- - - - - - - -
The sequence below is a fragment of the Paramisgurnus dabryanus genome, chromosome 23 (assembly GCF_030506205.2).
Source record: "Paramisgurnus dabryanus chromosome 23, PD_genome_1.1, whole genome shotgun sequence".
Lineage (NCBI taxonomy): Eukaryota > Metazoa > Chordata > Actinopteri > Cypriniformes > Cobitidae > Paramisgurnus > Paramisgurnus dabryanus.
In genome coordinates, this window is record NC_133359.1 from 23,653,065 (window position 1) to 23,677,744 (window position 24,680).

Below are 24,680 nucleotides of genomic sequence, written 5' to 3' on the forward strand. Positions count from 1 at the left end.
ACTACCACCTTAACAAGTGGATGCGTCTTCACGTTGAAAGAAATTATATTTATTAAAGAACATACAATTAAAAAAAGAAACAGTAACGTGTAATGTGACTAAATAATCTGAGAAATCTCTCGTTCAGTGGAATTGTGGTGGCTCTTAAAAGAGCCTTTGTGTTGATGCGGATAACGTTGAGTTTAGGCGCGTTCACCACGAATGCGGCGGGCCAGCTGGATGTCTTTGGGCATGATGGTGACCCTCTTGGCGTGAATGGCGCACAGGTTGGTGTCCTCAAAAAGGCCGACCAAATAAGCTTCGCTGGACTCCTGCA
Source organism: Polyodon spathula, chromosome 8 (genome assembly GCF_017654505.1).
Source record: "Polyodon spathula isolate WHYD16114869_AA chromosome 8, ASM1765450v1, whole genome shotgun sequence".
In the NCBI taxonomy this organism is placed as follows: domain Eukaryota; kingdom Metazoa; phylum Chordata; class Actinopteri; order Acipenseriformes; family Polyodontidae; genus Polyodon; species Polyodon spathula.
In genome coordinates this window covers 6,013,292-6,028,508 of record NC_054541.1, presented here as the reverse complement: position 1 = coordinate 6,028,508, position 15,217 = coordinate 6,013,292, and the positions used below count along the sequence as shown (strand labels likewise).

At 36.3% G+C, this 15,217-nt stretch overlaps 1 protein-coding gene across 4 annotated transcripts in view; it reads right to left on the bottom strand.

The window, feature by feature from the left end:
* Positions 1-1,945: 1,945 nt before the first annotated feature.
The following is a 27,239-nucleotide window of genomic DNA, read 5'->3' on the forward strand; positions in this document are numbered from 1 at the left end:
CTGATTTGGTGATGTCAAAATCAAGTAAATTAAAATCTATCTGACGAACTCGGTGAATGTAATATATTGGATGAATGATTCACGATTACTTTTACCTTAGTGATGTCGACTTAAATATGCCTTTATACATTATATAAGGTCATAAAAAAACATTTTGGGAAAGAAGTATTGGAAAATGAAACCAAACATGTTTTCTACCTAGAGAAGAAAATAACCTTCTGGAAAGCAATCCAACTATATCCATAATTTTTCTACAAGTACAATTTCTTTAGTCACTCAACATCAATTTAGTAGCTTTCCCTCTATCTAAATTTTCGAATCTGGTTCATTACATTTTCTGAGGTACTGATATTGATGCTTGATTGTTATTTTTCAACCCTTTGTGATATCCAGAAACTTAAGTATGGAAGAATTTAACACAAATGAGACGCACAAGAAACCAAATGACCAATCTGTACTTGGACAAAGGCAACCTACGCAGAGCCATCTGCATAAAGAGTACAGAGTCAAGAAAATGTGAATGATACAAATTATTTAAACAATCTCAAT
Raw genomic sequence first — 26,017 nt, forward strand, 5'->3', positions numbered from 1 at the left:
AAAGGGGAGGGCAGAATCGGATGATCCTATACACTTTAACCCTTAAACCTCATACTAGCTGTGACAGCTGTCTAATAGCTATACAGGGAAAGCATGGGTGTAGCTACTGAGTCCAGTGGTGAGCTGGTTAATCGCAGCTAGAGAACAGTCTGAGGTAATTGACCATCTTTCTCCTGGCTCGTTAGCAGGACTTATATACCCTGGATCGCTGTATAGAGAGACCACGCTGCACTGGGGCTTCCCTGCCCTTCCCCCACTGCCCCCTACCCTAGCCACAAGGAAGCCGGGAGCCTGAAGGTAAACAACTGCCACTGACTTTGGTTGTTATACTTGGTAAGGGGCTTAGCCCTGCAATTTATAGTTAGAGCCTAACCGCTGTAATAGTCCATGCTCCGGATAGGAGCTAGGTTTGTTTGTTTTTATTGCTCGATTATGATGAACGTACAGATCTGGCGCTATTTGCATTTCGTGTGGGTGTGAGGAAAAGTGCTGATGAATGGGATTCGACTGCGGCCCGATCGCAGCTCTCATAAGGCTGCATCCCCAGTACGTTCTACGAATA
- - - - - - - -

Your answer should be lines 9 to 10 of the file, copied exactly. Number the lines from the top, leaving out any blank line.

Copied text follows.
In the NCBI taxonomy this organism is placed as follows: domain Eukaryota; kingdom Metazoa; phylum Chordata; class Actinopteri; order Acipenseriformes; family Polyodontidae; genus Polyodon; species Polyodon spathula.
In genome coordinates this window covers 6,013,292-6,028,508 of record NC_054541.1, presented here as the reverse complement: position 1 = coordinate 6,028,508, position 15,217 = coordinate 6,013,292, and the positions used below count along the sequence as shown (strand labels likewise).